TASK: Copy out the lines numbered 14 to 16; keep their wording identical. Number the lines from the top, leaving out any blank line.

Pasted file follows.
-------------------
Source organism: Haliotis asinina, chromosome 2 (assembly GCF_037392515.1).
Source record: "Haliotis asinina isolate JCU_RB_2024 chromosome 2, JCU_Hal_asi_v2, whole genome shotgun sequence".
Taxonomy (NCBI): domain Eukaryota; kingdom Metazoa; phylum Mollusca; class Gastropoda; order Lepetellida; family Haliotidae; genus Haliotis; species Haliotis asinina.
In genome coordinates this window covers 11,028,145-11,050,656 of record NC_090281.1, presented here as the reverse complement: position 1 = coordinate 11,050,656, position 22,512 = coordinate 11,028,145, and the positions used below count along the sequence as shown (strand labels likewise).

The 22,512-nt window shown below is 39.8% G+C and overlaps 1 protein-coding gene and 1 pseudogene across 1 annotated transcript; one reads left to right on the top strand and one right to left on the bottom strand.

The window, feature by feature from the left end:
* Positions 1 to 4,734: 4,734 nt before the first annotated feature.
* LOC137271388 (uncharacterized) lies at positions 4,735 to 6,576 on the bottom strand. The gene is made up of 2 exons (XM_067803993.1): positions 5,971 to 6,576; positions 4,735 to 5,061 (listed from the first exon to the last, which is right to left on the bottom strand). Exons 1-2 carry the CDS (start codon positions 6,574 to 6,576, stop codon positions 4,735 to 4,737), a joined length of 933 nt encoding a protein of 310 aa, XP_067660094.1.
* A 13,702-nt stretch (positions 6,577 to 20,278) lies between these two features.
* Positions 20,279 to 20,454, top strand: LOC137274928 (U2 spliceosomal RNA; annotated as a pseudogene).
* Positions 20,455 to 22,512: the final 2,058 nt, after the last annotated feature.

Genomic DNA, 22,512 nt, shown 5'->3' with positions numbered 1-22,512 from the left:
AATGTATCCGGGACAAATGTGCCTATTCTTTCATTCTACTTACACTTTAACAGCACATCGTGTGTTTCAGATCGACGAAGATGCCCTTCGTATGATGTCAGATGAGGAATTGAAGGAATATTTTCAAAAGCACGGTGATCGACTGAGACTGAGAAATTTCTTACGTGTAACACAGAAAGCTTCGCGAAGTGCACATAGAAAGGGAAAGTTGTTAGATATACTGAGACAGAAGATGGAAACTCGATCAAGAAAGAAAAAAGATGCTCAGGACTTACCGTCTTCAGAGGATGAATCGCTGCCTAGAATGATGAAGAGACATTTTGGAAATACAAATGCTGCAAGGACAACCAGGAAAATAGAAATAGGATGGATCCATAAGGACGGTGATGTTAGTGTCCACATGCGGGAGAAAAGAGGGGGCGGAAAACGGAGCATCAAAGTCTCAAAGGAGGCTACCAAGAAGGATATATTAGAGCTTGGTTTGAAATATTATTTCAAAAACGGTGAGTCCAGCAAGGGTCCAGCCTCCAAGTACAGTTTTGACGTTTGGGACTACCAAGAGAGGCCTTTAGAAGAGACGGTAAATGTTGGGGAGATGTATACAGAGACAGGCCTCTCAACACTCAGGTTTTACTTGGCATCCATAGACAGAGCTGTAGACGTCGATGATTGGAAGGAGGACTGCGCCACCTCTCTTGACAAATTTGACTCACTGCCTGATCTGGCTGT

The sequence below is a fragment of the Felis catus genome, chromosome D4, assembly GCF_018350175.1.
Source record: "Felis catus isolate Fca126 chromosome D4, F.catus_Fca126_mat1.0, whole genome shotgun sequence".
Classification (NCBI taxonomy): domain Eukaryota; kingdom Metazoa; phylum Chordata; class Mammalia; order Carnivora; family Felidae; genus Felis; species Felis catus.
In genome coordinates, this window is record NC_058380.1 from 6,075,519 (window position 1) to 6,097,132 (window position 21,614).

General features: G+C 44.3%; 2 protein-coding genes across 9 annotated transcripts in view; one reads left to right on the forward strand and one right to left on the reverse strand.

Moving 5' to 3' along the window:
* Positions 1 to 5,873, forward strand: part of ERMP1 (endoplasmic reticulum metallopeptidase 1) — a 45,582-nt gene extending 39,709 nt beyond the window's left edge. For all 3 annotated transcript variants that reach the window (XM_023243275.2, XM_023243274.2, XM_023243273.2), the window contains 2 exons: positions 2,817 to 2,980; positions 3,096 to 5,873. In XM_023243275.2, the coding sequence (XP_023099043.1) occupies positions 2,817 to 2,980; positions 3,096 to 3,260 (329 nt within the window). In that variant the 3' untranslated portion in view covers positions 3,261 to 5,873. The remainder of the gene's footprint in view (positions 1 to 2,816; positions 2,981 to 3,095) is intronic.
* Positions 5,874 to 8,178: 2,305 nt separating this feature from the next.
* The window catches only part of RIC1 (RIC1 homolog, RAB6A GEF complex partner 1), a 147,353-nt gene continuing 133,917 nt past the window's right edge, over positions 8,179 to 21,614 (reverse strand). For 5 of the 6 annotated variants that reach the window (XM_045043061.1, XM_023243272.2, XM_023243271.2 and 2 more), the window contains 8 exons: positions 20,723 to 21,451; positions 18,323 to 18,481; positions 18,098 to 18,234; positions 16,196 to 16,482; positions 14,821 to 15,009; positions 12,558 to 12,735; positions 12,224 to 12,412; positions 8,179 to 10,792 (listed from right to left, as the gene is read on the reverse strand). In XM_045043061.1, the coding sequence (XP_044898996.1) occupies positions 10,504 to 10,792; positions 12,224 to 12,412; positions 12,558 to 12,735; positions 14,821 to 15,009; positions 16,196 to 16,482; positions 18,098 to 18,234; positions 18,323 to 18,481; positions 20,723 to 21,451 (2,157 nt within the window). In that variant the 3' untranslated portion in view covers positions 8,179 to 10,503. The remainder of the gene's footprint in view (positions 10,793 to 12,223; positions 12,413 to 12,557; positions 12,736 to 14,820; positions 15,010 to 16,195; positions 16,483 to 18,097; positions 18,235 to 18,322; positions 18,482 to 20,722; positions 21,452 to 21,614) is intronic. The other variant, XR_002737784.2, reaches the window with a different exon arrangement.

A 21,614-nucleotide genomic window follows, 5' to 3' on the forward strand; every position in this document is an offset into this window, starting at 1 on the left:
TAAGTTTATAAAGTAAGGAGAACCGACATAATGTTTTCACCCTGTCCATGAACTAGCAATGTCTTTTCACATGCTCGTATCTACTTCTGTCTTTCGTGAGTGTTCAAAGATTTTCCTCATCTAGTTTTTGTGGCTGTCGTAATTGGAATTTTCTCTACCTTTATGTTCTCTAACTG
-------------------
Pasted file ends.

The sequence below is a fragment of the Felis catus genome, chromosome D4, assembly GCF_018350175.1.
Source record: "Felis catus isolate Fca126 chromosome D4, F.catus_Fca126_mat1.0, whole genome shotgun sequence".
Classification (NCBI taxonomy): domain Eukaryota; kingdom Metazoa; phylum Chordata; class Mammalia; order Carnivora; family Felidae; genus Felis; species Felis catus.